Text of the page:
It’s Daylight Saving Time (DST). The National Highway Transportation Safety Administration (NHTSA) invites you to check your vehicles for factory recalls twice a year when the time changes with to and from DST.
Any time the NHTSA issues a vehicle safety recall the manufacturer is supposed to mail notification to all owners of record. But mail gets lost or overlooked, cars and trucks get bought and sold, and previous owners of a car you bought used as a used vehicle might have overlooked or simply disregarded a recall.
According to the federal agency, many vehicles with recalls aren’t repaired. In 2018, for example, there were more than 900 recalls in the U.S., which involved more than 33.5 million vehicles. Because the same model may have been subject to multiple recalls, the total number of unique vehicles involved is less than 33.5 million, but that number is published. The NHTSA says owners of 75 percent of recalled vehicles have their cars fixed, but that still leaves a significant number with potentially dangerous problems.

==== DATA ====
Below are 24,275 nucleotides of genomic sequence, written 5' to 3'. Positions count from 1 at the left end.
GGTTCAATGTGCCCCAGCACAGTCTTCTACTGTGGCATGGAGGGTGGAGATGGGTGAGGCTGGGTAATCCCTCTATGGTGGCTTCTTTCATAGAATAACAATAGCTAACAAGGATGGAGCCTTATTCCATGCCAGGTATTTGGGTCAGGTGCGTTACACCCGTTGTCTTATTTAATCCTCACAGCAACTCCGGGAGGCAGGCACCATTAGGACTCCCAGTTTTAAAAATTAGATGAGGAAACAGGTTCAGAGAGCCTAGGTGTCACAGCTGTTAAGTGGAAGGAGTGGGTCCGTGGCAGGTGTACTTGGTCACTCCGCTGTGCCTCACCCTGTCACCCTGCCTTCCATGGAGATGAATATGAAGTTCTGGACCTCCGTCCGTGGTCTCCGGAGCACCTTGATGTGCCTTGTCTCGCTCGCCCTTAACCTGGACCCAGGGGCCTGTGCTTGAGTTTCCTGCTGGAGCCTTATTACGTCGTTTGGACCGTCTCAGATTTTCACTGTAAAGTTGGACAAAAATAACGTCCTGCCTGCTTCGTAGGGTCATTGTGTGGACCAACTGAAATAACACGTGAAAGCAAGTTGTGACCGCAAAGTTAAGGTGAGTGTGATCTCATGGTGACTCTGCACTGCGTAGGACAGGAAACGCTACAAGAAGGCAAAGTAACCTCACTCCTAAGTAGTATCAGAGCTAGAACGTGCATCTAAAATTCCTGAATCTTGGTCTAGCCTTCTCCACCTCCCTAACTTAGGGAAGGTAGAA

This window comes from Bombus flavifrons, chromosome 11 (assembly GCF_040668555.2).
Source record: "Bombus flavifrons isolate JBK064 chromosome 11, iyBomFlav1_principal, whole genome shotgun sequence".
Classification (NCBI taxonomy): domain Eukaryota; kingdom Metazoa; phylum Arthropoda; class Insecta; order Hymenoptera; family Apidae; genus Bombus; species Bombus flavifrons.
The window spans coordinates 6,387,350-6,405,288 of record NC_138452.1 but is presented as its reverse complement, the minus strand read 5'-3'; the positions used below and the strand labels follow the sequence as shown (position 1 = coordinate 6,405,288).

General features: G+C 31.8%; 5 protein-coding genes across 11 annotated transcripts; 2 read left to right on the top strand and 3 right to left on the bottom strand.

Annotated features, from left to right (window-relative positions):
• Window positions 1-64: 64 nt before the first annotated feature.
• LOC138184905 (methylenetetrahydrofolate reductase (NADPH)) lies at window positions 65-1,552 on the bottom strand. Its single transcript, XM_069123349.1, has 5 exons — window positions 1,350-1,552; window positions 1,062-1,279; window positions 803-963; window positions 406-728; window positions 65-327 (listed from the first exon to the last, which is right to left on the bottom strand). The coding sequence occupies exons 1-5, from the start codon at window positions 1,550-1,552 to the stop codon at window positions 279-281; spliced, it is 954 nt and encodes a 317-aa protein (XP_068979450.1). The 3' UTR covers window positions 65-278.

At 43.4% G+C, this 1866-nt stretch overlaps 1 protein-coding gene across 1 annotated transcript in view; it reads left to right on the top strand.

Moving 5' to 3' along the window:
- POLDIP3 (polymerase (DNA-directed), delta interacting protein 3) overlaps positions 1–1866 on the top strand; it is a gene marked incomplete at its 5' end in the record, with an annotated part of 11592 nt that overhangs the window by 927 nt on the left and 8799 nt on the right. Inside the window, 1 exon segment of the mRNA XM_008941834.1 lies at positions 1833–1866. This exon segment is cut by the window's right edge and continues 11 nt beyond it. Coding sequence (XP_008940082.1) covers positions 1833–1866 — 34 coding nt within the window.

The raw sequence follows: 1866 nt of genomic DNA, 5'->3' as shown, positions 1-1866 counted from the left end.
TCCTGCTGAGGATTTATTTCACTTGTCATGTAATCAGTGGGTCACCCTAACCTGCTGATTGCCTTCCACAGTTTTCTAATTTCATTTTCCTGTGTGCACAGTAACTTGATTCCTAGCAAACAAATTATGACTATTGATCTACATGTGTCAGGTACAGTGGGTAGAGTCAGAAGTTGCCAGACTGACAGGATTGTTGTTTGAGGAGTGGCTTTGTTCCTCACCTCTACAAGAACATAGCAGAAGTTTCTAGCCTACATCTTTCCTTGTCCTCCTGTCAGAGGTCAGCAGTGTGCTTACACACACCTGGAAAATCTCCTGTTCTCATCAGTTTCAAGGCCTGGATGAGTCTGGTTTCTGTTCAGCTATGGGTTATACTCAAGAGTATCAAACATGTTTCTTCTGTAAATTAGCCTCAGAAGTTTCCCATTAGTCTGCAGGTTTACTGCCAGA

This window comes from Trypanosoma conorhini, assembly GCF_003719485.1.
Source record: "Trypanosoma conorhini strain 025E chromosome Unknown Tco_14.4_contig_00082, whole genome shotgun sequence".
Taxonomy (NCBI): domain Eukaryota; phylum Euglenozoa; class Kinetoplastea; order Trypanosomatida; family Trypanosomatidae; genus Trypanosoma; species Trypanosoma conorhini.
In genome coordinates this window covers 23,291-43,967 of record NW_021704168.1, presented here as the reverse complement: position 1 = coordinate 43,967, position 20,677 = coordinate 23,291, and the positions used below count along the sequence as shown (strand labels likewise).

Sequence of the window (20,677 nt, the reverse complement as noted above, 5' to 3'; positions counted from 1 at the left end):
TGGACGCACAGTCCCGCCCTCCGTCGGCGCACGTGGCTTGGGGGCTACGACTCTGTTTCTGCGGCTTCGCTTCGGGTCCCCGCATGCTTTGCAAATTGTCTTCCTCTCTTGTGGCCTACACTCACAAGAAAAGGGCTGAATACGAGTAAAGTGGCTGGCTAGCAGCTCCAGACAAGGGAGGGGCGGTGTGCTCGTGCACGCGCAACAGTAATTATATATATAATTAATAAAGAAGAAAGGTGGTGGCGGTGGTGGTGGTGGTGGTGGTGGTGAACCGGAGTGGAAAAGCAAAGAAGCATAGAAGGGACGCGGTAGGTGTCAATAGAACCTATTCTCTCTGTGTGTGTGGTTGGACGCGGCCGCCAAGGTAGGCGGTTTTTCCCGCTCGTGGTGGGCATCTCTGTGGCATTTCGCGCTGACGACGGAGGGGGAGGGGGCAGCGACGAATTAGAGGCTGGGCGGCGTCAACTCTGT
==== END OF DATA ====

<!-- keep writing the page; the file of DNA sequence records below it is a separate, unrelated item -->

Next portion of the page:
You can go to the NHTSA website to search for recalls by year, manufacturer, and model. That type of search is helpful if you are thinking of buying a car, new or used, and want to check the recall status for that model.
To look up a specific vehicle, a Vehicle Identification Number or VIN search is the most direct and most accurate way to find out about recalls or complaints.
Each motor vehicle sold in the U.S. has a unique 17-character VIN that identifies the manufacturer, the year it was built, and the specific car, truck, or SUV. The VIN consists of digits and capital letters, a combination which allows greater variation than just numbers.
Some states include the VIN on vehicle registration and insurance documents, but all vehicles have the VIN in two locations. Look for an identification label on the driver’s door jamb. The VIN is also stamped on the vehicle on the dashboard under the windshield on the driver’s side.
You can check for recalls on the NHTSA site. In addition to explaining the problem, the site also details owner complaints and provides specific information about getting your vehicle checked out and, if necessary, repaired. Factory recall repairs are performed at dealerships at no cost to owners.
- Tesla to fix window software on 1M of its U.S. cars
- Nvidia’s Drive Concierge will fill your car with screens
- Are EVs more expensive than gas cars? It’s complicated
- Tesla’s electric Semi truck coming sooner than expected
- Ford recalls 100,000 hybrid cars over fire risk